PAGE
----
The com­mis­sion ad­dressed that a few years ago with a rules change. Now, by reg­u­la­tion, any­one pad­dling a ca­noe or kayak or pi­lot­ing any other boat shorter than 16 feet, whether it’s in mo­tion or at an­chor, must wear a life jacket — or per­sonal floata­tion de­vice, called a PFD — be­tween Nov. 1 and April 30. That rule went into place in 2012.

It ap­pears to have had a pos­i­tive im­pact.

The to­tal num­ber of boat­ing ac­ci­dents in the state, the num­ber of fa­tal ones and the num­ber of fa­tal ac­ci­dents in cold-weather months have all re­mained fairly stable since. But — with the num­ber of boats on the wa­ter up — the per­cent­age of boaters dy­ing in cold wa­ter ac­ci­dents has de­clined, said Ryan Walt, boat­ing safety ed­u­ca­tion man­ager for the agency.

The PFD rule gets a lot of credit for that within the agency.

“We usu­ally hear from at least one in­di­vid­ual ev­ery year that said they never wore a PFD un­til the rule was in place and since started and have ended up in the wa­ter. Each one cred­its the PFD with sav­ing their life due to the cold wa­ter emer­sion they didn’t think they would have made it with­out the de­vice,” Britcher said.

That’s not sur­pris­ingly, nec­es­sar­ily.

Hoff­man said any­one boat­ing in win­ter needs to be “pre­pared for the worst.”

That starts with wear­ing a life jacket, he added.

“It’s re­ally the sim­plest thing you can do to save your own life and re­turn home safely,” Hoff­man said.

There are some other pre­cau­tions win­ter boaters should take, too.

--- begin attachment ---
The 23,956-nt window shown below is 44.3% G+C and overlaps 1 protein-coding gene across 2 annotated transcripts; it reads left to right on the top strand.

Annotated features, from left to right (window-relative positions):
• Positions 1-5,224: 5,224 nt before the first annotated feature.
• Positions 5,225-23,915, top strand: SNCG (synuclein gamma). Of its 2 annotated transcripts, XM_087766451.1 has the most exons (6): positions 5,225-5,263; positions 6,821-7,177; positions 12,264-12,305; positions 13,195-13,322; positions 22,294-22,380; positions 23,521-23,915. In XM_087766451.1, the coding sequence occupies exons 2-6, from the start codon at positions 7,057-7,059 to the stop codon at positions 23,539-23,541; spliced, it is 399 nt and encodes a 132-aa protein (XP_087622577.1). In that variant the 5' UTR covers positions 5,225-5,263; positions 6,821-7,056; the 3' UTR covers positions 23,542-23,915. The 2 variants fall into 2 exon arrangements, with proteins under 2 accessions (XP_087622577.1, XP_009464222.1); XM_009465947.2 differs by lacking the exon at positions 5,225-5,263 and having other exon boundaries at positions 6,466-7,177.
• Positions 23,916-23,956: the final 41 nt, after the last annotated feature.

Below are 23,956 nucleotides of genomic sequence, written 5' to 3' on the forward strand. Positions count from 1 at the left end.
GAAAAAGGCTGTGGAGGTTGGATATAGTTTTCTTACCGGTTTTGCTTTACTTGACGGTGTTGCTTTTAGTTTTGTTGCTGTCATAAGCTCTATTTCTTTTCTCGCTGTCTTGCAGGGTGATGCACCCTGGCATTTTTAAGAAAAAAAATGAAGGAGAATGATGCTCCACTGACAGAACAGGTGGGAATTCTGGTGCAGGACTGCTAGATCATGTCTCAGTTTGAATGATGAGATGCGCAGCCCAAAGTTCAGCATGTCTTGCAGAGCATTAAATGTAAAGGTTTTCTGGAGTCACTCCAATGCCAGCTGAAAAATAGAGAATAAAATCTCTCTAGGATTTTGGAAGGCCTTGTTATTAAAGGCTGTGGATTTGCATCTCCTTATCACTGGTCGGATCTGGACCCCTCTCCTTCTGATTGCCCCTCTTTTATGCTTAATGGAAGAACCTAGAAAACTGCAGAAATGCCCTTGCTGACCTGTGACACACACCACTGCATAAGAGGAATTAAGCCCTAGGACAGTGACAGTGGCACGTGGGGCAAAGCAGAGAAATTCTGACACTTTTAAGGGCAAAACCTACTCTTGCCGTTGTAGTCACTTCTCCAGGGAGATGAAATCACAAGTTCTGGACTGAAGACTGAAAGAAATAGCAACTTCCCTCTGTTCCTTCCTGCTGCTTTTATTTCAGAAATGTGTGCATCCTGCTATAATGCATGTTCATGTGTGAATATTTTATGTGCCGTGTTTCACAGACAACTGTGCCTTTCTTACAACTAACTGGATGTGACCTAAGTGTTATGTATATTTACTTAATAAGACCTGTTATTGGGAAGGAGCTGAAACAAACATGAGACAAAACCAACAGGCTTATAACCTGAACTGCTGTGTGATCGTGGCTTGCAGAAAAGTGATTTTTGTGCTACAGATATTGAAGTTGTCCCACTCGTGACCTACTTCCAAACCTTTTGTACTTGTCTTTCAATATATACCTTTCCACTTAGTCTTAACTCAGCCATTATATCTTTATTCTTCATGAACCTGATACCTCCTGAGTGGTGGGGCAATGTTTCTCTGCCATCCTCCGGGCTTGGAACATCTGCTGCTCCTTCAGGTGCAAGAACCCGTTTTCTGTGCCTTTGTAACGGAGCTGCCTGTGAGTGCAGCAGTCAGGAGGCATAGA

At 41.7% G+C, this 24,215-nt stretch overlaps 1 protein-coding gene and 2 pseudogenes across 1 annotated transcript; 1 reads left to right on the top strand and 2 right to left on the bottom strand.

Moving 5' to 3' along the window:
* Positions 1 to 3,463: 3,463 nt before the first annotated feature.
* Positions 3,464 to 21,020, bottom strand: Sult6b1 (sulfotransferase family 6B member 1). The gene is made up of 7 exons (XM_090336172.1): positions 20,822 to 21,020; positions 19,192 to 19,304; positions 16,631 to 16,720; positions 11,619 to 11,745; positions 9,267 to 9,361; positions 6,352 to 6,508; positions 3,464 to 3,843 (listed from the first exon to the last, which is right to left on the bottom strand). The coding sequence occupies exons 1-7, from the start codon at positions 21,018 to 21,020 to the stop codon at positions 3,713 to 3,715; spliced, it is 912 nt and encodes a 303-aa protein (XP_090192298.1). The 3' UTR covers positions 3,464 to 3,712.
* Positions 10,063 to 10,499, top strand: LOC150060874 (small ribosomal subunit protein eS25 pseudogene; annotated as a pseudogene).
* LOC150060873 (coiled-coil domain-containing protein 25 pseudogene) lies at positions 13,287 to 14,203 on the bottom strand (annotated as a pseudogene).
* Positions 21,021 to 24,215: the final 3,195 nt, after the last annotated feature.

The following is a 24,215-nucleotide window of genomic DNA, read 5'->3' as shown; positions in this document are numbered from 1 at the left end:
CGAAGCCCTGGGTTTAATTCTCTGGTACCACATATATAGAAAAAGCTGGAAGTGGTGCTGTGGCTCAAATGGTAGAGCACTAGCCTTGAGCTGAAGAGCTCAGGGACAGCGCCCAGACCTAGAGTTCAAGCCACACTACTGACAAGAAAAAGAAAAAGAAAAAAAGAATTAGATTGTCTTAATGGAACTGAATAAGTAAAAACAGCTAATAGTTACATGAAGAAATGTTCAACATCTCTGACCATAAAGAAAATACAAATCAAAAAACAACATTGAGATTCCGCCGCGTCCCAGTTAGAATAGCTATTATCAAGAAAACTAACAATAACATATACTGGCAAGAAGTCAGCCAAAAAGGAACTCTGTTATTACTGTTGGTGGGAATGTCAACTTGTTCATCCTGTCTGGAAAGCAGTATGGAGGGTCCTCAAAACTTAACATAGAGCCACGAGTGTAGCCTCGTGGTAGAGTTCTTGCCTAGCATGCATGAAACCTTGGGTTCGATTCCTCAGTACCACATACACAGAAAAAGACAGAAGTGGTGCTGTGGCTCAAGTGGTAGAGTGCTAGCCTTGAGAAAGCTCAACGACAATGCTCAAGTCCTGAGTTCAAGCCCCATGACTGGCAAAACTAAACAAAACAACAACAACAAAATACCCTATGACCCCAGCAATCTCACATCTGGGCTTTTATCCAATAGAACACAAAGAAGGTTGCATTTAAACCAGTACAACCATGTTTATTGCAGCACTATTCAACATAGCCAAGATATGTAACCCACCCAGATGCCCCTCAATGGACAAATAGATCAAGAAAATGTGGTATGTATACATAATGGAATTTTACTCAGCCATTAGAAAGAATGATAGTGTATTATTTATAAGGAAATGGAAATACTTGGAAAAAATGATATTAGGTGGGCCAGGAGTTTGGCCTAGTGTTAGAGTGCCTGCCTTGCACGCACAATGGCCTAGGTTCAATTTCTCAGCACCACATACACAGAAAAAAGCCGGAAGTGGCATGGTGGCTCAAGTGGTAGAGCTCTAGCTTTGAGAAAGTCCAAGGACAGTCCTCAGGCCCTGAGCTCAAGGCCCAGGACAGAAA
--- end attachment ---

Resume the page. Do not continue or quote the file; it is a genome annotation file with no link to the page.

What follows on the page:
The Na­tional Weather Ser­vice rec­om­mends wear­ing a wet suit any time the com­bined air and wa­ter tem­per­a­ture are less than 100 de­grees.

The Na­tional Cen­ter for Cold Wa­ter Safety and the Na­tional Safe Boat­ing Coun­cil rec­om­mend wear­ing a wet­suit or dry­suit, or a float coat — an in­su­lated jacket that also serves as a PFD — and car­ry­ing an emer­gency spare blan­ket. They also sug­gest car­ry­ing a per­sonal lo­ca­tor bea­con and fil­ing a float plan, too.

It’s all ad­vice that can save your life.

So if you’re go­ing to ven­ture onto the wa­ter now — and there are plenty of rea­sons to do it — be smart about it.

“No boat­ing trip should even be­gin with­out wear­ing a life jacket, es­pe­cially at this time of year,” Walt said. “Even on sunny days when air tem­per­a­tures are com­fort­able, wa­ter tem­per­a­tures are quickly drop­ping. A life jacket can keep you afloat and alive.”

Once you’re in the wa­ter

The first thing you should do if you fall into cold wa­ter? Get out, ob­vi­ously.

But if you can’t get to shore, at least try to get back into your boat or, if it’s up­side down, climb on top of it.

If none of that is pos­si­ble, and you have to re­main in the wa­ter, as­sume the HELP — of Heat Es­cape Less­en­ing Pos­ture — po­si­tion. Draw your knees to your chin and wrap your arms around them, el­bows pinned close to your side.

When there are two or more peo­ple, wrap your arms around one an­other so that you are chest to chest.

All that slows down heat loss through the armpits, groin, head, neck and chest.

A video demon­strat­ing the po­si­tion can be found at https://­mont/ studyGuide/Video-Cold-WaterIm­mer­sion/101049_101042234/.

If you res­cue some­one from cold wa­ter, fol­low these steps:

• Call 911.

• Move the per­son to a warm place.

• Mon­i­tor their breath­ing and ad­min­is­ter CPR, if nec­es­sary.

• Re­move any wet cloth­ing and dry the per­son.

• Warm the per­son slowly by wrap­ping them in blan­kets or putting them in dry cloth­ing. Do not im­merse them in warm wa­ter or try to warm them too quickly; that can cause heart prob­lems.

• Warm the per­son start­ing with their core, mean­ing their ab­domen and chest. Warm­ing their hands and feet first can send cold blood to the chest and cause chock.

• If ap­ply­ing some­thing like a hot wa­ter bot­tle to a per­son who’s been in cold wa­ter, wrap them in a blan­ket or clothes first, rather than ap­ply­ing it di­rectly to bare skin.

Source: Na­tional Weather Ser­vice and Amer­i­can Red Cross


There are a lot of rea­sons to go cold wa­ter boat­ing, But you’ve got to be smart about it. Safety is even more im­por­tant when you get in the wa­ter dur­ing win­ter months.